But we do need to persist/restore this model so we need a command persistence model fit for this purpose. And you can store it in way you like, however the easiest ways is to use an event store (if your using ES which I highly recommend for DDD apps) or to just serialize the entities or use a document database. Obviously, you can use an ORM, but this is the complicated solution, you’ll need to define mappings for each entity and tell it how to deals with Value Objects and other encapsulated details that might be required.
As I’ve said, it’s complicated and it’s the least maintainable solution. A generic storage like the event store or a document db, basically anything that doesn’t care about your entity structure is the desired solution. And once you have that storage it will work with any entity automatically and in a way it’s a kind of a generic repository, but the good one, not the anti-pattern abstraction on top of the ORM one.
We can get away with a generic, non-queryable store because we only need basic CRUD functionality from it: Add, Get, Save, Delete. For the use case which require more than one entity, the the service will use a domain query which will use both the query persistence model and command persistence model to do its job.
CQRS: The Query Model
As with the command model, we still have the query application model and the query persistence model. I’ll start with persistence because it’s the easiest one: this is your queryable model plain and simple. With a RDBMS this is where you’re writing SQL, doing joins and other fun stuff. With a document db you might have query indexes. You can also have very specific models i.e serialized pre-computed view models or query application models. Pretty much anything that will allow you to query things fast.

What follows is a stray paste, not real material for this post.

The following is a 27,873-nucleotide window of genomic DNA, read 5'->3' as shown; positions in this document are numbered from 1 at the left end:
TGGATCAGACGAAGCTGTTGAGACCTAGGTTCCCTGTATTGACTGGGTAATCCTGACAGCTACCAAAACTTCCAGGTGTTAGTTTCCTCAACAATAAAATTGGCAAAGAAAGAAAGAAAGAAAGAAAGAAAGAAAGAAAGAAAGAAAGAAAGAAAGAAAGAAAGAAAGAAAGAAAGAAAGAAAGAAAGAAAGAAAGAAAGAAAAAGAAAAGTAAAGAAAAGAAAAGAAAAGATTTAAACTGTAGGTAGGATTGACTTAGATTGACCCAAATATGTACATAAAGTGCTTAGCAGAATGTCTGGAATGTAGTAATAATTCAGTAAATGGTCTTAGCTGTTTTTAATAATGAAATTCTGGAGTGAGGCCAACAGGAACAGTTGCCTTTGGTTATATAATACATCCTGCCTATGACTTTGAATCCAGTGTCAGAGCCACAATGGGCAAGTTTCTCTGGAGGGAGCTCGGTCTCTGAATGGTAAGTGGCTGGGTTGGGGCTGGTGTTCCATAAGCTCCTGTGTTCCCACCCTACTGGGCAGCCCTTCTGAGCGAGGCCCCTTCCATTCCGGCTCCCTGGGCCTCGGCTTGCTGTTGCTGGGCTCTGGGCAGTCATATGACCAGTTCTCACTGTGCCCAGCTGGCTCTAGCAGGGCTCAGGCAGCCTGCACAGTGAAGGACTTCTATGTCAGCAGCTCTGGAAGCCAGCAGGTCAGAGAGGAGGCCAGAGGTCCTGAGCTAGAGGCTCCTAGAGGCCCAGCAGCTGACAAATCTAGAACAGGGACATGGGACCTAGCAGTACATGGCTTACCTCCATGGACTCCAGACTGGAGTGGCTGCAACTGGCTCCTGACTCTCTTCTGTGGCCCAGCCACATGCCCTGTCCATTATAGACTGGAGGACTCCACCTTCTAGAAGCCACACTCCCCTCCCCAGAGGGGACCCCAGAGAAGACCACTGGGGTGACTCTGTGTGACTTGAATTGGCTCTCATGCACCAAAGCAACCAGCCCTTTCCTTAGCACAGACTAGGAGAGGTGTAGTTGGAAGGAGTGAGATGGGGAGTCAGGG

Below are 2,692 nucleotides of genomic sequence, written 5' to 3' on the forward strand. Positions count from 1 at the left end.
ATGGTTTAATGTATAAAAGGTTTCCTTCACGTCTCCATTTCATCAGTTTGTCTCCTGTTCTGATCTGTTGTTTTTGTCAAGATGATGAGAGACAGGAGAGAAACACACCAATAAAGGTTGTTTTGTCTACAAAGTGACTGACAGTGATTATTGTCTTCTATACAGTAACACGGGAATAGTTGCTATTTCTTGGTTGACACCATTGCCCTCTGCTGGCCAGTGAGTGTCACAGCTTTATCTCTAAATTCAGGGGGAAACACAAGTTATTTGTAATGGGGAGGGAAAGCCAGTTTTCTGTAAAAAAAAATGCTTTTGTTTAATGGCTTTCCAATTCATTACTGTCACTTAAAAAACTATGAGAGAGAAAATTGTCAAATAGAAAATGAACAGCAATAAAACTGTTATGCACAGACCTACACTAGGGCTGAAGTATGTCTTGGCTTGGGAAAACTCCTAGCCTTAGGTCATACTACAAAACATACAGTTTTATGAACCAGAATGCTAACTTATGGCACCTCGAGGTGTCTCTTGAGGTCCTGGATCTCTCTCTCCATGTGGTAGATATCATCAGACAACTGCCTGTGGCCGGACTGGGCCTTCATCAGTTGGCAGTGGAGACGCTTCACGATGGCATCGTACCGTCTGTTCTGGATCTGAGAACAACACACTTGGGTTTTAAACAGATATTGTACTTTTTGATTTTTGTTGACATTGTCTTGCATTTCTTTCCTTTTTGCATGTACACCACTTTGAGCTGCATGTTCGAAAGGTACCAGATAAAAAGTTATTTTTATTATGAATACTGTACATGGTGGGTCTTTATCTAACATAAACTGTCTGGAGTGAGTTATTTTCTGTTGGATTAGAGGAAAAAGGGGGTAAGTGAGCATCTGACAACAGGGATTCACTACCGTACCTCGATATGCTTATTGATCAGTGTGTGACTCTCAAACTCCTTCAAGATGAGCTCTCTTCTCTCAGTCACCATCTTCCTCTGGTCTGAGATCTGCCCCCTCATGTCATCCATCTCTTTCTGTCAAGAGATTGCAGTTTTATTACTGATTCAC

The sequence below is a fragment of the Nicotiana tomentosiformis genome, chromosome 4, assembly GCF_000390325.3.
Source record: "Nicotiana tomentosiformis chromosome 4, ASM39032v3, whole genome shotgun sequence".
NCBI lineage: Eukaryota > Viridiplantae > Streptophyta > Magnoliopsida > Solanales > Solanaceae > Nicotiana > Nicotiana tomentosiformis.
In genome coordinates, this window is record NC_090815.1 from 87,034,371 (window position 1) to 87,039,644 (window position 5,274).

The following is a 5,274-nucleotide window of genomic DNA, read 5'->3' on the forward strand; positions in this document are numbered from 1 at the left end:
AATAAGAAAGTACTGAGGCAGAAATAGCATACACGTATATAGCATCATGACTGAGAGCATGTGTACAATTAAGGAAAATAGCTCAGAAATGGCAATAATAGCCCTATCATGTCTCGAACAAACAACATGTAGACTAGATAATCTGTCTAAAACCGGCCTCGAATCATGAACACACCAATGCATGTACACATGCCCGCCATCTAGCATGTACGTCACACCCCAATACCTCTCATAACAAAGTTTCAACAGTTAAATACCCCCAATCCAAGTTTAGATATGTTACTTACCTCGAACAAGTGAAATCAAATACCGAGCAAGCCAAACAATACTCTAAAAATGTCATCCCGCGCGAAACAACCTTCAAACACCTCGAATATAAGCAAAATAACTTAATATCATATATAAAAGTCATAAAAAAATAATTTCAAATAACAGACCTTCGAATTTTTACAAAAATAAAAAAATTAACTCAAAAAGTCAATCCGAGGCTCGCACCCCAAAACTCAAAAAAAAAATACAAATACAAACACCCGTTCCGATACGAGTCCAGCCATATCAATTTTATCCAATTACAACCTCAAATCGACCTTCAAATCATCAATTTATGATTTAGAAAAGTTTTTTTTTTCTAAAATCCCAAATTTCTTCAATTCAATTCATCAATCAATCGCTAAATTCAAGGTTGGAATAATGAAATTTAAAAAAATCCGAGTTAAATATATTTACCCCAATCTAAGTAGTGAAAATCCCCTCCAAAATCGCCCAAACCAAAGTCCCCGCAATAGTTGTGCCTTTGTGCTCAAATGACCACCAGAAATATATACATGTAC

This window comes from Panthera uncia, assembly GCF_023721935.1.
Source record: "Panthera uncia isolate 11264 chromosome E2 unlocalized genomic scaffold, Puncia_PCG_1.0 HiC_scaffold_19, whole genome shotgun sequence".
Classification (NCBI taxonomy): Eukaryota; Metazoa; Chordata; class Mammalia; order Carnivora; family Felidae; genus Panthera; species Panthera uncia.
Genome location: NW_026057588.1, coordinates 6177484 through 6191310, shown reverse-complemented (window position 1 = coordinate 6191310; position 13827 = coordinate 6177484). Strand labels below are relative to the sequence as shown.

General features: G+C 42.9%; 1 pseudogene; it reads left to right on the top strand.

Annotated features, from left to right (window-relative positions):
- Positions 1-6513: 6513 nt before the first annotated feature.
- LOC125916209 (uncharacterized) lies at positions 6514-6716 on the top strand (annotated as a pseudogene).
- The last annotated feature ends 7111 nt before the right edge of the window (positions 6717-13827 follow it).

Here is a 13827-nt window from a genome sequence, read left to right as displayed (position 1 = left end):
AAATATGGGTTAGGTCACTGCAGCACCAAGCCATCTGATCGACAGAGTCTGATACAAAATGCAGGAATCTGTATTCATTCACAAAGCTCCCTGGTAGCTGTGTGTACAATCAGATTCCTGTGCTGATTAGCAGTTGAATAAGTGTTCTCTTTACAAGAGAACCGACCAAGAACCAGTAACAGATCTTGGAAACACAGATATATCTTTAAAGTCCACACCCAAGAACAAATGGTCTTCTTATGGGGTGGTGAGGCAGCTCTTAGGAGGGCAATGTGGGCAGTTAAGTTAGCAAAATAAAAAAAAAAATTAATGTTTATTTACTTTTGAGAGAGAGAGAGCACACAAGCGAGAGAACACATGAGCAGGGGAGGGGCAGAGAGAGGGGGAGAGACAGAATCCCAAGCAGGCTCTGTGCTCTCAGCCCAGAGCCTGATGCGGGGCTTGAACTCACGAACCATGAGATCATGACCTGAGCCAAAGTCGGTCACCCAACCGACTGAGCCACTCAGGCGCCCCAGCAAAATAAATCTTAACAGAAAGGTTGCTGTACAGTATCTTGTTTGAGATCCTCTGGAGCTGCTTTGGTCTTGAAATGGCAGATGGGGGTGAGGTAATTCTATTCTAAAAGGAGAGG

The application model has the following ‘feature’: it doesn’t contain/enforce any business rules. It can use encapsulation and can be immutable and even have some technical behaviour (methods), but nothing domain related. In many cases it’s just a data structure or a DTO (Data Transfer Object). If we’re using CQS, then the query application model is in fact the query handler and its result.
Note that a domain (which is the Command model) has queries. However in this case, it’s the CQS principle at work and the query service can use a query persistence model, but it can return business objects. This is a matter of using CQS ‘inside’ the Command of CQRS. It is a bit confusing but if you understand that these principles are different yet they work together, then you won’t have a problem.
It’s always important to understand the context we’re working on. You might call these layers or components, vertical slices etc. but the important part is that they’re a criteria to group related concepts and use cases. And we can mix CQRS and CQS. So we can have an UI Query model which consists of query handlers querying a persistence read model and returning view models (whole or bits of it). An Application context with Commands (Register Account, Login etc) and Queries (GetUserForLogin, GetUserRights etc) or a Domain context which has their very own Command Model and/or Command Handlers as well as Queries (CountVipMembers, GetMembersWithoutOrders etc).
As a fun fact, once you see the app like a group of contexts which themselves are a group of use cases, the traditional ‘layer’ approach doesn’t make much sense anymore. It’s all about specialized model for changes or for reads and clean services which either change something or read something. And these lead to a better (more maintainable and scalable) architecture but that’s a subject for a future post.
One more thing, there are no rules with CQRS besides the separation of the write/read concerns. What matters the most is the principle and the problem it solves. In some use cases, applying the principle means there’s no clear separation between the writes and the reads from one point of view (you might be using only one persistence model). This doesn’t invalidate the whole principle, it’s just a local decision to implement things differently. As long as the app is maintainable, there is no problem. Like many other principles, CQRS is not a recipe with a strict “how to” dogma. But everyone using CQRS should first understand it properly before deciding on a specific implementation.